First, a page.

LATAM Suspends 23 Routes From Chile

LATAM Airlines Group is temporarily suspending 23 routes, both domestically and internationally, due to the current pandemic and its Chapter 11 reorganization. This news comes after LATAM closed its branch in Argentina, scrapping both domestic and international routes from this country. Let’s investigate further. 

LAN and LATAM Getty
LATAM filed for a Chapter 11 bankruptcy last month. After that, the carrier suspended 26 routes from Chile. Photo: Getty Images.

Which routes will be affected?

In a statement seen by Simple Flying, LATAM said that the following domestic routes have been scrapped for the time being: 

  1. Concepción-Punta Arenas
  2. Antofagasta-Concepción
  3. Antofagasta-La Serena
  4. Calama-La Serena
  5. Santiago-Puerto Natales
  6. Santiago-Osorno
  7. Santiago-Castro

Meanwhile, LATAM also suspended 16 international routes. These are: 

  1. Santiago-Brasilia
  2. Santiago-Curitiba
  3. Santiago-Florianópolis
  4. Santiago-Rio de Janeiro
  5. Santiago-Porto Alegre
  6. Santiago-Mendoza
  7. Santiago Melbourne
  8. Santiago-Punta Cana
  9. Santiago-Cancún
  10. Santiago-Cusco
  11. Santiago-Punta del Este
  12. Santiago-Quito
  13. Calama-Lima
  14. Concepción-Lima
  15. Iquique-Salta
  16. Easter Island-Papeete

The carrier added,

“The reactivation of these routes will be evaluated according to the development of the pandemic and the restrictions imposed by local authorities.”

In addition to the seven domestic routes suspended, LATAM scrapped 16 international routes. Photo: Getty Images

Which international routes will we see back?

This week, we reported that a US court ruled that LATAM was allowed remove specific aircraft from its fleet. The South American carrier has flexibility over 111 leased aircraft, both narrowbody and widebody. 

LATAM will undoubtedly get rid of some of the fleet that flew with LATAM Argentina. But the carrier had a total fleet of 320 aircraft before the pandemic, thus, it is doubtful that it will keep a number this high. Roberto Alvo, LATAM’s CEO, said in early June that the carrier had 42,000 employees, but, at the time it only needed 5,000 to function. The same principle applies to the fleet. 

We expect that the Chile-Brazil routes will come back. LATAM has deep ties in both countries, as seen throughout its history. The same will likely happen for the routes from Santiago to Quito and Cusco. Those two markets are quite essential to be underserved for too long. 

The routes to Punta Cana, Cancún, and Punta del Este will likely depend on the rebound of tourism in Latin America. They will eventually come back, but they’ll do as the intraregional tourism restarts.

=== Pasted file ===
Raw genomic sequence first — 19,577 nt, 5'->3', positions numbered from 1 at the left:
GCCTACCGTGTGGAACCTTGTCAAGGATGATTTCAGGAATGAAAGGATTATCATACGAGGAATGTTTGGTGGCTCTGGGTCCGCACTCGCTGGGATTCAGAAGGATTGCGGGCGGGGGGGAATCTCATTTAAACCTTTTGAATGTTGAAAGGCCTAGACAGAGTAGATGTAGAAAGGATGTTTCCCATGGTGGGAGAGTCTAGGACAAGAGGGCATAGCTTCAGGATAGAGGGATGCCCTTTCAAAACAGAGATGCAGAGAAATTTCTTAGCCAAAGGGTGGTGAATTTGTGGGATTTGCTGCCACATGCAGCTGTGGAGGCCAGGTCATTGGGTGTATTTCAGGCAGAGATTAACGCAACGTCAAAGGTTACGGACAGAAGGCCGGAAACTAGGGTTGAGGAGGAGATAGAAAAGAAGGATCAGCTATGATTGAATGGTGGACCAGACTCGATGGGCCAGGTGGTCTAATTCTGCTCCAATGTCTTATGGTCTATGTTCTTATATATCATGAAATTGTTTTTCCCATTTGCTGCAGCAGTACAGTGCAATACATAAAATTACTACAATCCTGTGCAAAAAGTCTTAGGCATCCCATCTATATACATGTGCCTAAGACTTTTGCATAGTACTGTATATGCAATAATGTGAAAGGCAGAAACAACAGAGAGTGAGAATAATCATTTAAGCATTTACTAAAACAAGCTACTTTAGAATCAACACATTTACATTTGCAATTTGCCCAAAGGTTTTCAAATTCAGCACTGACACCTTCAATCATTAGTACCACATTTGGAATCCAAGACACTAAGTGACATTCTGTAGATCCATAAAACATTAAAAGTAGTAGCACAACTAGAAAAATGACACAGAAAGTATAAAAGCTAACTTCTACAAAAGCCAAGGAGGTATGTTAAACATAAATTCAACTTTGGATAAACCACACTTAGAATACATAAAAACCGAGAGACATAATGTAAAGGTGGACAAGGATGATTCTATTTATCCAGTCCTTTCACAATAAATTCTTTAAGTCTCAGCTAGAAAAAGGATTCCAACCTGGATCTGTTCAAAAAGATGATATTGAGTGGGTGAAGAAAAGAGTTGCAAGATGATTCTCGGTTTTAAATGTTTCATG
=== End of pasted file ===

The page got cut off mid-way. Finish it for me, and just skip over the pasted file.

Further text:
We expect that the routes of Iquique-Salta, Concepción-Lima, Calama-Lima, and Santiago-Melbourne could be axed.

And, what about Easter Island-Papeete? It is the first time in history that the air connectivity between Chile and Tahiti has been interrupted. We think it will come back as the inhabitants of Easter Island have deep ties with the Pacific islanders. 

LATAM bankrupt
Similarly to Avianca, LATAM Airlines Group plans to reduce its fleet. Photo: Getty Images

Could the domestic routes be in jeopardy?

Over the last few years, LATAM Airlines Group have lost the inside track in the Chilean domestic market. With the surge of low-cost carriers such as Sky Airlines, LATAM saw that it couldn’t compete. Its story is similar to what Aeromexico dealt with in Mexico with the appearance of Volaris, Viva Aerobus, and Interjet. 

Instead, LATAM Airlines Group focused its operation on making the international routes profitable. It created a one of a kind service that provided long haul operations for the South American market – and has been very successful at it. It was so successful that it managed to keep the small domestic routes even when those were not breaking even. The same happened in Argentina, where LATAM operated for 15 years, with net losses in the last four years.

But now, LATAM faces its most severe crisis in its history. The coronavirus pandemic came to destroy the South American air industry and markets. With this in mind, the Chilean carrier will have to look closely at the seven domestic routes it has just suspended. In conclusion, we don’t expect all of the suspended routes to return.

How many routes do you expect to see back? Let us know in the comments.